Determining the First Vehicle to Replace with a PEV

It is important to think carefully about which vehicle in your municipal fleet to replace with your first PEV. If the first vehicle is a success, the path to the second, third, and more will be much easier. You want to do what you can to assure that the first PEV will score high marks with municipal staff, be highly visible to your residents, and make good financial sense to the town council. 

It is likely you will want to promote to residents and others the fact that the municipality has an electric vehicle. If so, you want to select a vehicle that spends its time in public in different parts of town so that residents regularly see it. This will both publicize your municipality’s commitment to PEVs and it will help normalize them – “if my town is using PEVs, they must be okay.” While a trash truck clearly would meet that criterion, electric trash trucks are not yet ready for prime time, and are not recommended as a first PEV for a municipality.

Ideally you want to choose a vehicle that returns to base for overnight parking, so that it can easily be charged with only a minor change in routine. You also want to replace a vehicle that typically travels fewer miles in a day than the range of the fully-charged replacement PEV so that you don’t interrupt operations or lose staff productivity in order to charge the vehicle mid-shift. Depending on your municipal operations, the best choice may be a parking enforcement vehicle, a code enforcement vehicle, an inspection vehicle, or a shared fleet vehicle. 

In some cases, a municipality may find that a certified used electric vehicle will be fully suitable for their needs, and cost much less than a new electric vehicle. This would be the case if the vehicle being replaced is being driven significantly less than the range of the older, used EV.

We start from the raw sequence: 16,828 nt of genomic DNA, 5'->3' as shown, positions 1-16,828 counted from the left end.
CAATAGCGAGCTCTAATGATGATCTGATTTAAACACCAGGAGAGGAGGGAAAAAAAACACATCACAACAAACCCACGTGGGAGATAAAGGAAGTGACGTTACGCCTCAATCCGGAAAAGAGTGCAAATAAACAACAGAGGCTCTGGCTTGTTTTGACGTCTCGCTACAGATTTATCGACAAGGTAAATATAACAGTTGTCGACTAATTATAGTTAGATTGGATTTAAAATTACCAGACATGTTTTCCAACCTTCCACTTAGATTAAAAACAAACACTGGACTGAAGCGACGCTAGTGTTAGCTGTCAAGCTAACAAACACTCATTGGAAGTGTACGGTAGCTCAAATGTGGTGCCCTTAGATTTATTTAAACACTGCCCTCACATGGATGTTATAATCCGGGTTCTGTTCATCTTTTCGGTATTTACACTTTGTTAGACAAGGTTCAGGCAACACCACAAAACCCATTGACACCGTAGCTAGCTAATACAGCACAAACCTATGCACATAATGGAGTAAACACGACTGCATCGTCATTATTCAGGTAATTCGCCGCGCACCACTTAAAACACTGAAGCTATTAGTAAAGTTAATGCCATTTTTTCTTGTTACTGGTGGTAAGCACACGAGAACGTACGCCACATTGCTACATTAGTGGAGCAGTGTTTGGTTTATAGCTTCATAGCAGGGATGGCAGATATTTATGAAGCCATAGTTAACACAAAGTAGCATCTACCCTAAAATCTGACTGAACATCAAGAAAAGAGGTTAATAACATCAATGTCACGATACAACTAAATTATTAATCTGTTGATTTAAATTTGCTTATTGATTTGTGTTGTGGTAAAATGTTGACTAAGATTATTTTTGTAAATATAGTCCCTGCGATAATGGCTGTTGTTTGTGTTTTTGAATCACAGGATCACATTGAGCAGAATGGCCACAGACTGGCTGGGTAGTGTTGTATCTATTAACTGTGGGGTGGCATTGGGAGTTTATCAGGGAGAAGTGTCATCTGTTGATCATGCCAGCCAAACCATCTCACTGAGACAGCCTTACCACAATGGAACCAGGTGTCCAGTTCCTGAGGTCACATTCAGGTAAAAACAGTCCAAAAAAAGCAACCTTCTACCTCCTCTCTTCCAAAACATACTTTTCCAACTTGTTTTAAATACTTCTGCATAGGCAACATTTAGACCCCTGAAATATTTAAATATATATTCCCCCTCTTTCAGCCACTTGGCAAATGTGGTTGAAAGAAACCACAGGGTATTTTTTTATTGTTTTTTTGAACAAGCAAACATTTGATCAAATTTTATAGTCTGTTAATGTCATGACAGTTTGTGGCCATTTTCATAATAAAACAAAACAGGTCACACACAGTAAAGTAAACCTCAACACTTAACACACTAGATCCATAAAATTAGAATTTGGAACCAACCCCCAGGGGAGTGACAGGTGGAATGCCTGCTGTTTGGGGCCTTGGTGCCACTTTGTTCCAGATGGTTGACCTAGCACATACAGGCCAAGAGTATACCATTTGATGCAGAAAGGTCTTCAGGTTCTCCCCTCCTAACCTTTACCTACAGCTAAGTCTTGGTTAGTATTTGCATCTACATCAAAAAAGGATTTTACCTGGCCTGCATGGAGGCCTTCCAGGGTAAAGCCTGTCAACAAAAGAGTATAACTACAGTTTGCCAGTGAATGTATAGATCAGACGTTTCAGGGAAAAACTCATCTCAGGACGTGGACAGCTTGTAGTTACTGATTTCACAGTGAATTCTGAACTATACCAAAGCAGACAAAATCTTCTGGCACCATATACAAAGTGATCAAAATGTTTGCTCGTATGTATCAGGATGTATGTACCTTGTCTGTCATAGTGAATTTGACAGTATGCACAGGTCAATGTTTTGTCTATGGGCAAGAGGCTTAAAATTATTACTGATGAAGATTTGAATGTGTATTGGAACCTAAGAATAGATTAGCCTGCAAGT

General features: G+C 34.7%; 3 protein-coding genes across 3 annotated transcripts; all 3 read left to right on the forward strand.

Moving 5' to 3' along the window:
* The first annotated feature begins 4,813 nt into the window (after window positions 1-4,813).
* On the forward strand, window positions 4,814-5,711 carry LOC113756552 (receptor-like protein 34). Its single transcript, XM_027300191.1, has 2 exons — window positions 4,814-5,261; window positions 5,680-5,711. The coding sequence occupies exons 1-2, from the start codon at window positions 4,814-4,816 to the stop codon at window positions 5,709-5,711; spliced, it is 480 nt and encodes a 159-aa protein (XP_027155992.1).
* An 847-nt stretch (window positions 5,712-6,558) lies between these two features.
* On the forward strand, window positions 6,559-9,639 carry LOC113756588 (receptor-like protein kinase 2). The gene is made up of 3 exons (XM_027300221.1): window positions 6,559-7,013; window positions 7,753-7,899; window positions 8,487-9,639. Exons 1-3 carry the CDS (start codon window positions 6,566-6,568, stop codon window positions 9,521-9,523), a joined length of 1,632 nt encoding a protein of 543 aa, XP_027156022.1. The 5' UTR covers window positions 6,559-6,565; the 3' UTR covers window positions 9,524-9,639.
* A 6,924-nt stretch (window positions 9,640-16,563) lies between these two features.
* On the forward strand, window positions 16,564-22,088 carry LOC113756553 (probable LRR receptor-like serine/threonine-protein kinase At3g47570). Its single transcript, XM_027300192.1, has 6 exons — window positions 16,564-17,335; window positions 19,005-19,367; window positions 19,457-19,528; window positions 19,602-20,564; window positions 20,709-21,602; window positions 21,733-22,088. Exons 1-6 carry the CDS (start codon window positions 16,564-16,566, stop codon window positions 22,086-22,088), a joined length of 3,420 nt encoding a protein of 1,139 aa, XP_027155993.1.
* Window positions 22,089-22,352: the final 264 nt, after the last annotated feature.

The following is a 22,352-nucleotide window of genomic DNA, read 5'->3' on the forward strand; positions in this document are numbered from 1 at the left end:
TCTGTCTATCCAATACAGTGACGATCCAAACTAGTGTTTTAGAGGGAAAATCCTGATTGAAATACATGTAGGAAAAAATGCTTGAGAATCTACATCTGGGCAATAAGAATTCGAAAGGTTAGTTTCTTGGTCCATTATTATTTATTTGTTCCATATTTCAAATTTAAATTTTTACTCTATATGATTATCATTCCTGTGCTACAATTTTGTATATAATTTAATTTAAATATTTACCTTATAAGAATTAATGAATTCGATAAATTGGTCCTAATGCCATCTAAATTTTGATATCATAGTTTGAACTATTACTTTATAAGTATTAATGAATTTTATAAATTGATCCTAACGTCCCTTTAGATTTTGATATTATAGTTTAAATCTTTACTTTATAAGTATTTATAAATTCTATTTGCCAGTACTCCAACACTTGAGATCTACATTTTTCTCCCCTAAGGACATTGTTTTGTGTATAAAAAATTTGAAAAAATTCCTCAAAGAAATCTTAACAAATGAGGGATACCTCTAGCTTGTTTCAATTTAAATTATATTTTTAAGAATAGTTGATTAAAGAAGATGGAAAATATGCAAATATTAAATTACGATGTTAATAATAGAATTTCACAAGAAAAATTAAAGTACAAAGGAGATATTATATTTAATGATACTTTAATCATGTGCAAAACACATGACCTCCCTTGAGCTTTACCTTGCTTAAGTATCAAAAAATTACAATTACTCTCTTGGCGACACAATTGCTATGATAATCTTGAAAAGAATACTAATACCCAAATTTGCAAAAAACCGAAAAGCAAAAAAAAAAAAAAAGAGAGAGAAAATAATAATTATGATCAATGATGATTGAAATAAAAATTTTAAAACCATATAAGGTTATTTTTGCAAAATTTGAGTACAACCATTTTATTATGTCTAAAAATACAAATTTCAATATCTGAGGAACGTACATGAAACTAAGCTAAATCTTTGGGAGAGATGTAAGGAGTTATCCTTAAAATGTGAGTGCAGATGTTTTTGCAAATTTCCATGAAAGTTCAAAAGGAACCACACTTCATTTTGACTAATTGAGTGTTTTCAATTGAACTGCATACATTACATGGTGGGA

Here is a step-by-step guide:

  1. Make a list of all passenger vehicles in the municipal fleet.
  2. Identify those passenger vehicles that spend the most time in public view—that is, on streets and in neighborhoods rather than in municipal lots.
  3. For each of those vehicles, note the maximum miles traveled in a typical day.
  4. Also note the longest trip each of those vehicles has taken in the last year.
  5. Identify those vehicles that are least "mission critical" or have a readily-available backup.

At the end of this process, you will have identified a handful of vehicles best suited for replacing with a PEV.

Now you need to consider whether you want to replace it with a plug-in hybrid electric vehicle (PHEV) or a battery electric vehicle (BEV). [See EVs 101 — Introduction to Electric Vehicles]

  • The advantage of a PHEV is that when its battery is depleted it goes seamlessly to its gasoline engine on the fly, allowing the vehicle to be easily used for trips beyond the battery range or when the battery has run out of charge perhaps due to a driver forgetting to plug it in when parking it at the end of use. Note that it is highly feasible to run many PHEVs almost completely on electricity, so they are still very much electric cars.
  • The advantage of a BEV is that the technology is much simpler, with fewer moving parts, as it does not have the gasoline internal combustion engine that a PHEV has. Thus it is less expensive to maintain. It also makes a stronger environmental statement on behalf of your municipality.

In addition, your decision on what vehicle to purchase may be affected by state, federal, or other purchase assistance programs. [See Resources to Purchase PEVs and Charging Equipment]. Be sure to coordinate early in the decision-making process with the employees who will be using the PEV to assure that any special vehicle requirements will be met by the PEV.

Robert GraffManager, Office of Energy and Climate Change Initiatives